Rushdie vs Greer

He says she's a 'double racist' over stance on Monica Ali's 'Brick Lane' movie. She wants a public debate

Jonathan Thompson
Sunday 30 July 2006 00:00 BST

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Louise Thomas

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The author and journalist Salman Rushdie has launched an outspoken attack on fellow literary heavyweight Germaine Greer.

The row, sparked by the controversial filming of Monica Ali's Brick Lane in east London, erupted yesterday when, in a letter in The Guardian, Rushdie attacked Greer over her support for those trying to block the project. Rushdie described Greer's stance as "philistine, sanctimonious and disgraceful, but not unexpected".

He accused the celebrated feminist of "double racism", and then attacked her over her refusal to sign a petition defending Rushdie at the height of the storm over his The Satanic Verses in the early 1990s. "As I well remember, she has done this before," he wrote. "At the height of the assault against The Satanic Verses, Germaine Greer stated, 'I refuse to sign petitions for this book of his, which was about his own troubles.' She went on to describe me as 'a megalomaniac, an Englishman with dark skin'. Now it's Monica Ali's turn to be deracinated by Germaine."

Greer provoked heated debate last week when she defended Bangladeshi activists who threatened to take to the streets to stop filming of Ali's novel in the area where much of it is set. Her stance drew the scathing riposte from Rushdie, whose 1989 novel gave rise to a fatwah on his life.

In an echo of those protests, some activists in east London have indicated that they would be willing to see copies of Brick Lane burnt. "She [Ali] has the right to freedom of speech; we have the right to burn books," a protester said last week.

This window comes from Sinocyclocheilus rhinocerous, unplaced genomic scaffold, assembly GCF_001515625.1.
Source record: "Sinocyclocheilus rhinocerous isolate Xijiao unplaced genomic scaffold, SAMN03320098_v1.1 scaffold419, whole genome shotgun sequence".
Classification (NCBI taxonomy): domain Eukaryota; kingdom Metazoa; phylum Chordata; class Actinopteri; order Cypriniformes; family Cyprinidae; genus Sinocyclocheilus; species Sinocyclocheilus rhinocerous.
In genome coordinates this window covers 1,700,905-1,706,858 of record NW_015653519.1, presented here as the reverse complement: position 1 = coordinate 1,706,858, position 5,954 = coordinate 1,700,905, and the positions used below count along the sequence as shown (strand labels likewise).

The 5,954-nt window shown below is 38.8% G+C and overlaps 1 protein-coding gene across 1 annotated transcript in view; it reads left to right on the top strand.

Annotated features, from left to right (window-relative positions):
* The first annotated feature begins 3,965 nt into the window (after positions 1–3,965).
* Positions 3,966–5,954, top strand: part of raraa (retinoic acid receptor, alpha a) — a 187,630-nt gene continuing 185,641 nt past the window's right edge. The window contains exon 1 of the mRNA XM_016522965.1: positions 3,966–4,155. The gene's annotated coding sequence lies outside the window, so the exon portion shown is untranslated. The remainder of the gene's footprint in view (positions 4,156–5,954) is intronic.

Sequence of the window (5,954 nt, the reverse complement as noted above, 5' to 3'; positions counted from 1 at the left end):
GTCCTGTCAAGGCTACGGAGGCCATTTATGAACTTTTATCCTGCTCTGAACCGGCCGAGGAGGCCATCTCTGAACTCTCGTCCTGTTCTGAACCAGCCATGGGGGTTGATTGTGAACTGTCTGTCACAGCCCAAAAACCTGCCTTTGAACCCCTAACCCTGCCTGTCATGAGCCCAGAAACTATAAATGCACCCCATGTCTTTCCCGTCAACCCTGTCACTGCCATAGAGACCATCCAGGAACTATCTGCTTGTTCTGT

Some Bangladeshis, mainly from the Sylhet area in north-eastern Bangladesh, claim the novel portrays them as uneducated and "dirty".

Writing in The Guardian herself last week, Greer attacked Ali for ignoring the feelings of people in the Sylhet community. "As British people know little and care less about the Bangladeshi people in their midst," wrote Greer, "their first appearance as characters in an English novel had the force of a defining caricature."

On Thursday the film's production company, Ruby Films, announced that on police advice it would shoot the remaining scenes at sites away from Brick Lane. However, a demonstration is still due to take place today.

Last night, Greer refused to be riled by Rushdie's words. She told the IoS: "Salman may go on about this as much as he likes. But I believe there should be a public debate on the subject."

Brick Lane, shortlisted for the Booker Prize in 2003, follows a Bangladeshi woman as she moves to London, marries a Bengali man, and has two children. The book made Ali, 38, an overnight literary sensation.

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